Camino de Santiago: What's in a name?
St. James? Santiago? Where does the name Camino de Santiago come from?
Name origins and word transformations are sometimes puzzling, and that often seems to be the case with the name Santiago. In Spain, the Way of St. James is translated as Camino de Santiago, and we see references to customs and art along the Camino as Jacobian or Xacobeo (Galician). So, where do these names come from? The power of etymology gives us the answer, as always, in the words’ roots.
The denomination Camino de Santiago has passed through several iterations until today’s spelling and pronunciation, but each have a common origin that dates back to ancient times.
The first reference is the Biblical name Jacob, which was a popular Hebrew name (ya’akov), that literally translates to “hand on the heel.” This name dates back to the Old Testament Genesis book, where the second son of Isaac was named while he was born just after his twin brother Esau, following his brother’s heels, “Afterward his brother came out with his hand holding Esau’s heel, so his name was called Jacob,” Genesis 25:26. The Hebrew word for heel is “akev” and the word for hand is “yad”. Here we have the first combination of roots that gives us yad+akev=ya’akov, the Old Testament version of Jacob. This Biblical language reflects that the twins were born with nearly no time in between each birth.
After that time period, Jacob was transformed to Iacobus in Latin, Jacobos in Greek, Jacques in French, and eventually James in English. So, the evolution from the Old to the New Testament changed Jacob to James (although Jacob is still a popular name today).
St. James the Apostle, sometimes also named St. James “The Greater” to distinguish him from other Jameses in the New Testament, was believed to visit Spain to preach the gospel in Iberia and was beheaded after his return to Judea, but his disciples took his remains to be buried in Northern Spain. Then, St. James became the patron saint of Spain and the word Santiago was created adding the prefix Saint to Jacob. Jacob was actually transformed to Yago in Celtic culture (Galicia), so San (Saint) + Yago = Santiago.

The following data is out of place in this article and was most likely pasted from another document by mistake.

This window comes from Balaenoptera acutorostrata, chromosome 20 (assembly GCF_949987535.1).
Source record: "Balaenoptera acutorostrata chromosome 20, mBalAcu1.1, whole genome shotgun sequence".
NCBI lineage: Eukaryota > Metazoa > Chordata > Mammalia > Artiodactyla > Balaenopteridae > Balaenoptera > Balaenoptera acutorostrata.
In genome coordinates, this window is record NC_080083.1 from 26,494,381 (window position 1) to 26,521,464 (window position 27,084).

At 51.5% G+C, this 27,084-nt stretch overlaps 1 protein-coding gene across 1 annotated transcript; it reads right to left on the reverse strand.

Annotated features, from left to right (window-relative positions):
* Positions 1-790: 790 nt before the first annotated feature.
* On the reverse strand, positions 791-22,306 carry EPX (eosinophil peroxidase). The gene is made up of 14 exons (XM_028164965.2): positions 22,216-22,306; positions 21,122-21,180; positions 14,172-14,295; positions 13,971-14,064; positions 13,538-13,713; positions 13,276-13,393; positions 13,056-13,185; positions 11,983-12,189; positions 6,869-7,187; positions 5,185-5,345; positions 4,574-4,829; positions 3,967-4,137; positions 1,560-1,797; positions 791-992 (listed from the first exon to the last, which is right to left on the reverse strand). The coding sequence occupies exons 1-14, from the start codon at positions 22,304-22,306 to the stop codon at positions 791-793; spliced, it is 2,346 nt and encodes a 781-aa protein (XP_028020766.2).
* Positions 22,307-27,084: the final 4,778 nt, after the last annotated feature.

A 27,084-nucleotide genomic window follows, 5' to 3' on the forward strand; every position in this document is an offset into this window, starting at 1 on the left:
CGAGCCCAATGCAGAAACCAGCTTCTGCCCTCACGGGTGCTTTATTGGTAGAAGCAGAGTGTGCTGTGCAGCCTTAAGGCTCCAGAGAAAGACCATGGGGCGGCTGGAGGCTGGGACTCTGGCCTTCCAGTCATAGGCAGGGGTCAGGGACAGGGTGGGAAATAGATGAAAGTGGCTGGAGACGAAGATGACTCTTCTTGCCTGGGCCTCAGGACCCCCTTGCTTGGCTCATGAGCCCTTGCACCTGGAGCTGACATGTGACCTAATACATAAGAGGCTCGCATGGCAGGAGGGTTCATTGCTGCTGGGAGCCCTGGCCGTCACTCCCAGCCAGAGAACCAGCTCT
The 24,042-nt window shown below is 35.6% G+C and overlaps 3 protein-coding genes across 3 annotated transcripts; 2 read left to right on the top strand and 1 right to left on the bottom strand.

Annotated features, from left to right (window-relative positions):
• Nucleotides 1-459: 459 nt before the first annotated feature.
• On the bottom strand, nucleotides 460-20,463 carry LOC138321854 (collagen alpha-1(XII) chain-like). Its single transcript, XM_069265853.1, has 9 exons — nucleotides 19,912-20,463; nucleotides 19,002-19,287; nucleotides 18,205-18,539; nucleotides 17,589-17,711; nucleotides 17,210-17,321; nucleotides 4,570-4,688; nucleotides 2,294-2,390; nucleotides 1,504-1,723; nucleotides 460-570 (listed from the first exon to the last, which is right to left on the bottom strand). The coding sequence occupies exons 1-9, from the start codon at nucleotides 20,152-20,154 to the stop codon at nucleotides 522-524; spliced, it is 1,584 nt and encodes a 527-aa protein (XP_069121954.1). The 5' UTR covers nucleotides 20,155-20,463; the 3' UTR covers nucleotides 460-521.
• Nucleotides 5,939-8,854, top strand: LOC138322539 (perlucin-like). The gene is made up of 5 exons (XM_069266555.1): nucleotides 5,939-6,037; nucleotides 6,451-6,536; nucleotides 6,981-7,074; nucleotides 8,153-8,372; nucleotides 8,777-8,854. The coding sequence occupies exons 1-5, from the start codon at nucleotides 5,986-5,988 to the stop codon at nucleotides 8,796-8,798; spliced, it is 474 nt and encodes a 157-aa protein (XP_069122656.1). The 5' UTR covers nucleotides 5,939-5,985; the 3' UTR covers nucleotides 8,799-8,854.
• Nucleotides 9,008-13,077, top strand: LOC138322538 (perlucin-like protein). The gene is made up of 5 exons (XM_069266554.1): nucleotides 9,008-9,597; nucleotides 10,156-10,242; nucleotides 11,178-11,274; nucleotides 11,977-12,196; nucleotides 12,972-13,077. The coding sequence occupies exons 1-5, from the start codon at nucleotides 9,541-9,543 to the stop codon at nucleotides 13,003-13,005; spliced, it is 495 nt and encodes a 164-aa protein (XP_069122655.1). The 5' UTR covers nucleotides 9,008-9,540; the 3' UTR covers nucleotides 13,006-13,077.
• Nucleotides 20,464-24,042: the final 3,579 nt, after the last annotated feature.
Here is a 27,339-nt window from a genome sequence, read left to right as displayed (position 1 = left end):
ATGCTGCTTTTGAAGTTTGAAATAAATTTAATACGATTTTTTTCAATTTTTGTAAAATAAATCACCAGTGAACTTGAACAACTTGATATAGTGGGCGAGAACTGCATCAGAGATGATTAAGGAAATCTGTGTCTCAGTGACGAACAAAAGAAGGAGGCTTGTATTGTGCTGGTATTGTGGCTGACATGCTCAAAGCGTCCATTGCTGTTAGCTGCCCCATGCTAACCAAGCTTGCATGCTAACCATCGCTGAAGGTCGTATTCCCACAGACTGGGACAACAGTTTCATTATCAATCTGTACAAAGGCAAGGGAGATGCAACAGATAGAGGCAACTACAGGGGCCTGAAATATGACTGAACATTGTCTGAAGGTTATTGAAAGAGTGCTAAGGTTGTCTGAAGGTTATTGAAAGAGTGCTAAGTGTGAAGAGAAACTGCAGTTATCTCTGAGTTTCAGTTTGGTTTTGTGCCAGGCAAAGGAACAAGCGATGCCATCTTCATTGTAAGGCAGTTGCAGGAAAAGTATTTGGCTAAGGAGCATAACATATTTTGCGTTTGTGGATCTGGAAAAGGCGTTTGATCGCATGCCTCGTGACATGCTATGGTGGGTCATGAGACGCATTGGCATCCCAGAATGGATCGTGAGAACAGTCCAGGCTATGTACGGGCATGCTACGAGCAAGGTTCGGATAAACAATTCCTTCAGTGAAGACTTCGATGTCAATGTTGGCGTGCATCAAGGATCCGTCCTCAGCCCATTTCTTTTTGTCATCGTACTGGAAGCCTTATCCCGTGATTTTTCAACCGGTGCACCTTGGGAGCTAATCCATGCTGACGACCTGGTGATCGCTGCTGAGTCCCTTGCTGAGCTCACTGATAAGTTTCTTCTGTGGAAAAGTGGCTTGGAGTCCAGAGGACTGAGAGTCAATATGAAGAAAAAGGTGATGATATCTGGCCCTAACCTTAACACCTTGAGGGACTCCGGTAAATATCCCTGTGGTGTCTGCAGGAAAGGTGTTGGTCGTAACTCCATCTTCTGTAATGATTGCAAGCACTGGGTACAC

The name Santiago is used to refer to St. James the Apostle, and differentiates it from other Jameses or Jacobs and literally means “St. James”. The name was also used for the city and cathedral where St. James was buried, adding another word, with origins that are still discussed today, Compostela: Composta + tella meaning small cemetery. (Today, etymologists disregard the interpretation meaning “Field of stars” or Campus Stelae, that was believed to guide pilgrims to the North on their way to Santiago.) Sanctus-Jacobus-Composta-Tella then became Santiago de Compostela.
We also find the word Jacobian or Jacobean (sometimes also referred to as Jubilee), to refer to St. James-related art and culture along the Camino, but that is something that is only known in Spain or the Camino circles, since it doesn’t keep the root of the Saint, and has other meanings globally (like Jacobian for the English King James or the famous mathematician).
Understanding the etymology of words is profoundly enlightening and provides an enhanced perspective about their most effective use. Some of them, like Santiago, have unexpected and fascinating roots.
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